No doubt Google's founders were naive when they did this. They were putting entirely too much faith in the maturity of their audience.

Receptional Andy




msg:3673360
 7:50 pm on Jun 12, 2008 (gmt 0)

No doubt Google's founders were naive when they did this. They were putting entirely too much faith in the maturity of their audience.

The other thing about relativism is that it pretty much means that the other person's opinion is always just as valid as yours: even if you don't agree with them. Maturity and puberty are not relevant.

"Don't be evil" uses a word that means different things to different people, by definition: "evil". Using such a word means that you invite others to judge you by their own criteria. Likely, if your criteria correspond to theirs, you'll like them much more. If the criteria don't match, you'll like them much less.

Schmidt's statement seems like an appeal to relativism - an attempt to make the statement meaningless, because they don't want to be morally judged any more. Fine. Perhaps, they don't want to be morally judged any more because there are a lot more people that disagree, as evidenced by various comments in this thread.

coachm




msg:3673376
 8:05 pm on Jun 12, 2008 (gmt 0)

Given the cynical world reflected here, I suppose negative comments are expected (I haven't read all the thread because this kind of stuff is a waste of my time, when comments come from people who haven't done the kind of work in corporations to generate mission, vision and value statements).

Ok, Eric's remarks sound a bit lame. An excuse.

Unless you've done this kind of work, which I have -- leading people to generate values, mission, and vision.

The reality is that if you do this process properly, it is EXACTLY how Schmidt describes it. Google is a great case study example of how to do it right, and some of the potential risks of making these things public.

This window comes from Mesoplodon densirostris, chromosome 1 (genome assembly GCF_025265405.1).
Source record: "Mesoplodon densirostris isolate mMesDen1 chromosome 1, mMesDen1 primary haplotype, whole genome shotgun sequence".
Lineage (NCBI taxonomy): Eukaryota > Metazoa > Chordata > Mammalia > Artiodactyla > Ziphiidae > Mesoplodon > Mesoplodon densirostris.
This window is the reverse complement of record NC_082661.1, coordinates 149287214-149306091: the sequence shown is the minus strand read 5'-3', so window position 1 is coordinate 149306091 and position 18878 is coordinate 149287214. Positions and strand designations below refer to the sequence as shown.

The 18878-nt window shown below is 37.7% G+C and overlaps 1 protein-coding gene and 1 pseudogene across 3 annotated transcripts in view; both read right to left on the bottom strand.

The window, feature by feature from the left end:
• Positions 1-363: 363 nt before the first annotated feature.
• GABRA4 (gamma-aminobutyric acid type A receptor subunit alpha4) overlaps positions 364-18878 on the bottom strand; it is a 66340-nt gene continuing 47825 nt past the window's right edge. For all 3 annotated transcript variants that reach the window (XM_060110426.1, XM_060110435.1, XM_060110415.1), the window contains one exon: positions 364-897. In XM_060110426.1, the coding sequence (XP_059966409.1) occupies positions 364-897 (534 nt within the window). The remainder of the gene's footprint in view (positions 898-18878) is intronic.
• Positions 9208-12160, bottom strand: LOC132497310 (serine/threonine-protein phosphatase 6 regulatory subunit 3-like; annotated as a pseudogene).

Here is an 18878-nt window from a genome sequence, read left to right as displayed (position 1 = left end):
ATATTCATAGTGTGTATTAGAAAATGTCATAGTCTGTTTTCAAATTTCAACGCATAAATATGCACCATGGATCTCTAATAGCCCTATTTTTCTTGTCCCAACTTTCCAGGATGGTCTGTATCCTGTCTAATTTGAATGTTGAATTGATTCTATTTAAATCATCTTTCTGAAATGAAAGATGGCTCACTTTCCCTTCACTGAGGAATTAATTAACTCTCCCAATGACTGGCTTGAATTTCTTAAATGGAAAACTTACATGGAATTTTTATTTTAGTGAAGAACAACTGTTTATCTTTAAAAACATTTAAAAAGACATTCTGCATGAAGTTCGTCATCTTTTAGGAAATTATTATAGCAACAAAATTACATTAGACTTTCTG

What's that saying -- opinions are like [blank], everyone's got one!

Dat's mine.

tonyaly




msg:3673384
 8:08 pm on Jun 12, 2008 (gmt 0)

Guess it all depends on what the meaning of the word be be. :)

npwsol




msg:3673426
 8:59 pm on Jun 12, 2008 (gmt 0)

Yes, it's amazing how much semantics actually does matter.

Andy - While I certainly agree that relativism can only be taken so far, given the need for social interaction and thus social ethics. I say social ethics for a reason; I always interpret morality to be personal, whereas ethics are a silenting agreed upon code for interacting with one another.

Still I argue that relative morality applies in this case. When Google takes action, they will take action based on the relative morality of its employees involved in the decision making, and more importantly their collaborated ethics. If we disagree with their decision, we should foster debate and raise our concerns with Google. Again, what is the problem, and why is it a problem? The statement "Don't be evil." is something we should use to our advantage in dealing with Google, because Google is big and getting bigger; as we all know, when a company gets big it sometimes gets lost. The statement is vague and it is placed somewhere concrete, where we're not likely to see it go missing, and in this regard it is beautiful. I don't know if it's what they're trying to do, but we can't let them walk away from it.

If people feel Google is being evil, what actions do they consider evil? Why are those actions evil? Who are those actions affecting? Then, if the consensus is that the actions are evil, how can it be fixed?